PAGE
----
Reader, I have a confession to make: I saw that Volkswagen finally unveiled the 2022 Volkswagen Golf R last night around 6:30 p.m., but I did not act on this news, because [vaguely gestures]. Though I did have a laugh, that VW thought that unveiling this car at that moment in history was a great idea.
There was a U.S. presidential election, you see, the result of which we still don’t know. But now that I’ve caught my breath a bit I can catch everyone up on the 2022 Volkswagen Golf R, which will make a claimed 235kW from its 2.0-litre turbocharged four-cylinder, what Volkswagen says is the most powerful Golf ever. All-wheel drive will be standard, though VW also says it has a “world-first” system that will see the all-wheel drive (called 4Motion) interact with the electronic differential locks and damping system.
Basically, the car will send power to the various wheels as it best sees fit, which won’t do a whole lot for straight-line speed but will make it grippier in the turns.
More on that from Volkswagen:
A newly developed rear differential distributes the power variably between the front and rear axles — and, now, between the left and right rear wheels. The differential from the 4Motion drive system normally transfers the power in a 50:50 ratio via a multi-plate clutch to the left and the right-hand rear wheels, even when the differential lets them rotate at different speeds when cornering. The new 4Motion all-wheel drive system with torque vectoring, however, can also distribute the torque variably between both rear wheels, with up to 100 per cent able to be directed to the wheel on the outside of the bend. This reduces the cornering radius and helps to eliminate understeer. This leads to noticeably more agile handling than its predecessor.
And here’s a bit more from VW on the “world-first” system, called the Vehicle Dynamics Manager:
In the Golf R, the intelligent system not only closely integrates the electronic differential locks (XDS) and cornering performance of the DCC system, but also — for the first time — the 4Motion all-wheel drive system during every driving manoeuvre. In this process, adapting the individual wheel damping (200 times a second) can help with particularly agile and accurate handling.
The Vehicle Dynamics Manager also enables exact calculation of optimal clutch control for the selective wheel torque control function to further optimise the agility and stability of the Golf R. In parallel to this, targeted braking intervention on the vehicle side on the inside of a bend further reduces understeer in the transition and limit ranges. Traction is improved by increased locking in the selective wheel torque control, and vehicle handling is slightly more biased towards the rear.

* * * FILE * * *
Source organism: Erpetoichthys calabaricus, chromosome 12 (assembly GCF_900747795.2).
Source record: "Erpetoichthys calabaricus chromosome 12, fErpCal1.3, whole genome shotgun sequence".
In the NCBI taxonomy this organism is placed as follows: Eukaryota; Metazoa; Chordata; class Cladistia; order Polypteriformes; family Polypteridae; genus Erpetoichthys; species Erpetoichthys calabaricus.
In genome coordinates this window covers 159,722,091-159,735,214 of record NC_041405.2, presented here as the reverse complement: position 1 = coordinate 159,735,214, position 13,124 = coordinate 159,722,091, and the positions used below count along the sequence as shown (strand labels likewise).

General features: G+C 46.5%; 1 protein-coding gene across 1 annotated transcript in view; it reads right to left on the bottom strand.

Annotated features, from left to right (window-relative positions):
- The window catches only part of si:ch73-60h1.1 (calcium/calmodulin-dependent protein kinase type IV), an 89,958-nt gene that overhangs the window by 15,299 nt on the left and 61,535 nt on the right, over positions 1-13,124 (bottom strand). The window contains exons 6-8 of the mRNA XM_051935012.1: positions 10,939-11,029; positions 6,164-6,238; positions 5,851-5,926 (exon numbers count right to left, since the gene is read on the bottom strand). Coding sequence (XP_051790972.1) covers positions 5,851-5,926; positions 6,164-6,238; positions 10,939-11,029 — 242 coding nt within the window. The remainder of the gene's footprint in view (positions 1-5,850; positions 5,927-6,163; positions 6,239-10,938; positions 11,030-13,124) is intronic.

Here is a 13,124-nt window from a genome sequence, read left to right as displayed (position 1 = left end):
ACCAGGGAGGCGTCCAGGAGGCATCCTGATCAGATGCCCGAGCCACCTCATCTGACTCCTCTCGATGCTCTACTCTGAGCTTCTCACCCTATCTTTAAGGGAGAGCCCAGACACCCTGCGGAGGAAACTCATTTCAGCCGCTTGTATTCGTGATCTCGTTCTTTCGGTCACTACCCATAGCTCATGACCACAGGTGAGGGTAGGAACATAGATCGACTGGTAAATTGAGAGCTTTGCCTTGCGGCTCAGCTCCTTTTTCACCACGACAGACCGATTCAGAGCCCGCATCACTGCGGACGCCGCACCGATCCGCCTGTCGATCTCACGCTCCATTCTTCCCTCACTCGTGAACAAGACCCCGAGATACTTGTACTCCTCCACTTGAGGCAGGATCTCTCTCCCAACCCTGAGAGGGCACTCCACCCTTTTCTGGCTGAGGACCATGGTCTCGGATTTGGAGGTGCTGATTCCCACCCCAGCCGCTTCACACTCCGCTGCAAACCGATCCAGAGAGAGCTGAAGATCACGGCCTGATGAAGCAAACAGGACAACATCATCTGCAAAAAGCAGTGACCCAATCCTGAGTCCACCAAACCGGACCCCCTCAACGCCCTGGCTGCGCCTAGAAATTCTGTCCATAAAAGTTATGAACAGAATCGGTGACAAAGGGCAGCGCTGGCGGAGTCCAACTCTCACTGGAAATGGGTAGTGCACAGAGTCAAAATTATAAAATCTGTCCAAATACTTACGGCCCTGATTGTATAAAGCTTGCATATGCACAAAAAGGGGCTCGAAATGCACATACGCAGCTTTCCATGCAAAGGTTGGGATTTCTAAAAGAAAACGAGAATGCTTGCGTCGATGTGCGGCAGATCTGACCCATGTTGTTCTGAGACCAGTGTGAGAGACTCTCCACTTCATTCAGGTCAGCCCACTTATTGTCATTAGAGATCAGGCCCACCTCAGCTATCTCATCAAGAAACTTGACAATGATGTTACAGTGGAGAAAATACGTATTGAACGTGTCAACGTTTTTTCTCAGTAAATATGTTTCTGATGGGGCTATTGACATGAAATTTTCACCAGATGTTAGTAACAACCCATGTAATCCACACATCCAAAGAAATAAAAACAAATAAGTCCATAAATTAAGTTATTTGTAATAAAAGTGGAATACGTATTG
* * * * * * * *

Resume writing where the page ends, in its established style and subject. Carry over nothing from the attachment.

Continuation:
The program can also help optimise yaw and load change damping at high speeds. Since the Vehicle Dynamics Manager now monitors the car’s handling on every corner, it is able to specifically correct any understeer or oversteer. For example: If early application of the throttle in a corner causes the Golf R to understeer too heavily in a corner, the Vehicle Dynamics Manager closes the selective wheel torque control clutch on the wheel located on the outside of the bend. The result: a yaw moment is generated on the rear axle, which turns the Golf R neutrally into the bend and reduces the understeer.
The horsepower rating is 27 more than the outgoing Golf R, and VW says it gets a zero-to-60 mph time is 4.7 seconds with a top speed of 249 km/h. Manual will also still be offered because take rates in the U.S. are actually a bit impressive. Autoblog got some more details from VW:
We learned sending the manual to the automotive ash heap wasn’t an option in the United States, because about 40% of R and GTI buyers order their car with three pedals.
“We fought extremely hard to retain [the manual transmission]. There are other brands in the United States that are slowly but surely starting to phase the manuals out, but we pushed to keep it. It’s important, it is a driver’s car,” Hein Schafer, the firm’s senior vice president of production marketing and strategy, told Autoblog.
VW did not release pricing information, but you can expect it to start at around $US40,000 ($55,872), as its predecessor did. The Golf R, as ever, is for GTI lovers who have slightly better jobs. This car will be pissed off and a blast at the track. Volkswagen might have given up on making money in the U.S. for now but as long as they bring the manual Golf R, things are good.